Still image of The Non-Existent Token (2021). Custom Ethereum smart contract. Courtesy the artist.

NB: In the relatively short period of time since NFTs have entered the mainstream, what’s your impression of the market, and this recent surge? In the crypto space you are one of the few women in this area, so I’m curious to hear your experience. 

SM: I feel as though I’m in this odd Venn Diagram where I’m the only person who is in the traditional art world, in the crypto space, and is a woman. I’m alone in that convergence of the diagram. 

NB: You’re the poster child for women in the crypto crossover space!

SM: I am and I’m not. The original work was a conceptual work where I proposed a system as an artwork, embodied it, and later invested in it. I didn’t come from the digital art space. The Venn Diagram then, by adding in ‘Conceptual Artist,’ becomes smaller and there really is no one else. But, I’m not a poster child, I’m just a weird outlier. The poster child is someone like Beeple. He’s a poster child for the NFTs. 

NB: What has it been like?

SM: It has been fascinating. The thing that’s amazing about NFTs is that you’re selling something for which someone doesn’t necessarily need wall space. It’s the revenge against painters — all the time, everywhere  — making more money than anyone else. It’s revenge! Finally, the weirdos can thrive! That’s the amazing thing. Normally, if you just collect for the love of it — with no thought or concern about where you’re going to put it and deal with it — you are in a very small, very amazingly privileged group. With NFTs, if you’re someone without a large apartment, you can still have a collection. What I hope for NFTs is that they end up bridging to the physical world, and allow for a separation of the stewardship of the physical asset from its ability to have some sort of financial value.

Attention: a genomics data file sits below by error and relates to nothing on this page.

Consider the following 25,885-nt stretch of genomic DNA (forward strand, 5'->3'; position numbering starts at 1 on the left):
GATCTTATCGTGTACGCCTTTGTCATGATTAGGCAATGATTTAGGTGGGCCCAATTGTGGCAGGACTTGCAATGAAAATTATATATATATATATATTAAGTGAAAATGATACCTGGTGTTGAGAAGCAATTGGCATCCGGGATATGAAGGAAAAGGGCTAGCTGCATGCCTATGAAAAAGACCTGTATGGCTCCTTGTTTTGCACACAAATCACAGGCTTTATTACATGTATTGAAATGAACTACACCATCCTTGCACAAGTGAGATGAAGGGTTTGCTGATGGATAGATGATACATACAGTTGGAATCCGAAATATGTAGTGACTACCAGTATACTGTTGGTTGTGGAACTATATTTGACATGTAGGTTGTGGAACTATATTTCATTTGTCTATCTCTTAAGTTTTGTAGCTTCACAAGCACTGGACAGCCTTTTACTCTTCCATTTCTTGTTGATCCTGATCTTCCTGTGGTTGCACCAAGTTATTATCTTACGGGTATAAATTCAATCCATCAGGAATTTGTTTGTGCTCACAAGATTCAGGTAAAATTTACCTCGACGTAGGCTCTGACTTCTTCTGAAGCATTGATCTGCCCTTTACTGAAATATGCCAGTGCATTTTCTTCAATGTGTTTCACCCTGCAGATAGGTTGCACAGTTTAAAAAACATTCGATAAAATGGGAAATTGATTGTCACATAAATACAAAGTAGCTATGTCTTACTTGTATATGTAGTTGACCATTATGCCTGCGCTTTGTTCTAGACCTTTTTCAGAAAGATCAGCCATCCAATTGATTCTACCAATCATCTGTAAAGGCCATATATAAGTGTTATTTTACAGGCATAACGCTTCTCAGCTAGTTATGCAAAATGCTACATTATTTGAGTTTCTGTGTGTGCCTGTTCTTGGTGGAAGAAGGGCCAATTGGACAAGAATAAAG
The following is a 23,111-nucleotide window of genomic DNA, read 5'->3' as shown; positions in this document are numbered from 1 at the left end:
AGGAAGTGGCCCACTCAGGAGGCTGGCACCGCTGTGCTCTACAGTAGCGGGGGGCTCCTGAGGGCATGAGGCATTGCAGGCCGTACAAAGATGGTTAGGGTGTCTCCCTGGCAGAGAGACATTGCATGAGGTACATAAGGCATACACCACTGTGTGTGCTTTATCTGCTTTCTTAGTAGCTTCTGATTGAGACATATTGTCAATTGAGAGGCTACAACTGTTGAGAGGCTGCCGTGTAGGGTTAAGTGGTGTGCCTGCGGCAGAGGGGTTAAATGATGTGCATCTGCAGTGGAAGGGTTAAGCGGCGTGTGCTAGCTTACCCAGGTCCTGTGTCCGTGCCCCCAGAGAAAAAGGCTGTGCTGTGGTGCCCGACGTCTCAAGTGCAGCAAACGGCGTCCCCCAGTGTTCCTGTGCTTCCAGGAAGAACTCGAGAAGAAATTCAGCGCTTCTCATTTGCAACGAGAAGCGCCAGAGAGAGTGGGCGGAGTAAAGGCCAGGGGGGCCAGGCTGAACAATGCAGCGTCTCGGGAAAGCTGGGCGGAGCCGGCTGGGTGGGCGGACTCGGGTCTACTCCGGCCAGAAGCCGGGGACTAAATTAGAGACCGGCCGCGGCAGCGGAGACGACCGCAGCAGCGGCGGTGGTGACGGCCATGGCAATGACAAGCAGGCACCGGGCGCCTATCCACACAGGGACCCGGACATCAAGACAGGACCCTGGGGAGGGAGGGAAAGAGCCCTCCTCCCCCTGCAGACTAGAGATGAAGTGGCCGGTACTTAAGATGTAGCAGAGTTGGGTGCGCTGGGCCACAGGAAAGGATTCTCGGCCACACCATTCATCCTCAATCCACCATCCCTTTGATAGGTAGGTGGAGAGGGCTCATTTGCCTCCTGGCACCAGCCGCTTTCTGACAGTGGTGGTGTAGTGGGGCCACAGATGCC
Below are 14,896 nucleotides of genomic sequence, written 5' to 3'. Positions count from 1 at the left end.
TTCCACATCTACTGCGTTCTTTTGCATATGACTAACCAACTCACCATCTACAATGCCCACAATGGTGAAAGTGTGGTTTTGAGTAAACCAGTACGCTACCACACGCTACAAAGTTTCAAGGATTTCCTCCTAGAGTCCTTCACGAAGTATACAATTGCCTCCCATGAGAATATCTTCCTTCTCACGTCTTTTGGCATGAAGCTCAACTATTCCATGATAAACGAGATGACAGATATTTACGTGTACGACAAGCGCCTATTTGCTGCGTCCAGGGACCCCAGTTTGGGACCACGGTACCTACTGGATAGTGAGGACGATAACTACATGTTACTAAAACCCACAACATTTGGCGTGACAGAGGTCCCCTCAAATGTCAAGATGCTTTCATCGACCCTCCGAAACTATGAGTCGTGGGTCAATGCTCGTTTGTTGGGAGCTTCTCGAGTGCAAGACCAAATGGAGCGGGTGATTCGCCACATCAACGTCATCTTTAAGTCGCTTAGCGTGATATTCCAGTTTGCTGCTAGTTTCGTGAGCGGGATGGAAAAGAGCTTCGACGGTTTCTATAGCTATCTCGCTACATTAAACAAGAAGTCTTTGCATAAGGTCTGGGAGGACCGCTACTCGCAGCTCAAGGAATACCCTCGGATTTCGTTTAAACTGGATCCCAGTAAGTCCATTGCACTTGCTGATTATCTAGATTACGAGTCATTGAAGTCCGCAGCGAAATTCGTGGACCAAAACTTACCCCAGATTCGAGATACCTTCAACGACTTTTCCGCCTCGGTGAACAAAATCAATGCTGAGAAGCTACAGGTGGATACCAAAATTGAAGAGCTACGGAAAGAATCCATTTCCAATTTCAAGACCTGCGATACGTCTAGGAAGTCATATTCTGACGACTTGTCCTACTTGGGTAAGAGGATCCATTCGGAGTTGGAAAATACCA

Fallen Speculation, Chromogenic Print, 40 x 60 inches (101 x 152 cm), Private collection.

NB: Have you explored that in your work? BitchCoin has the physical piece that goes with it, but in terms of a display process for the NFTs, is that something you’ve looked at?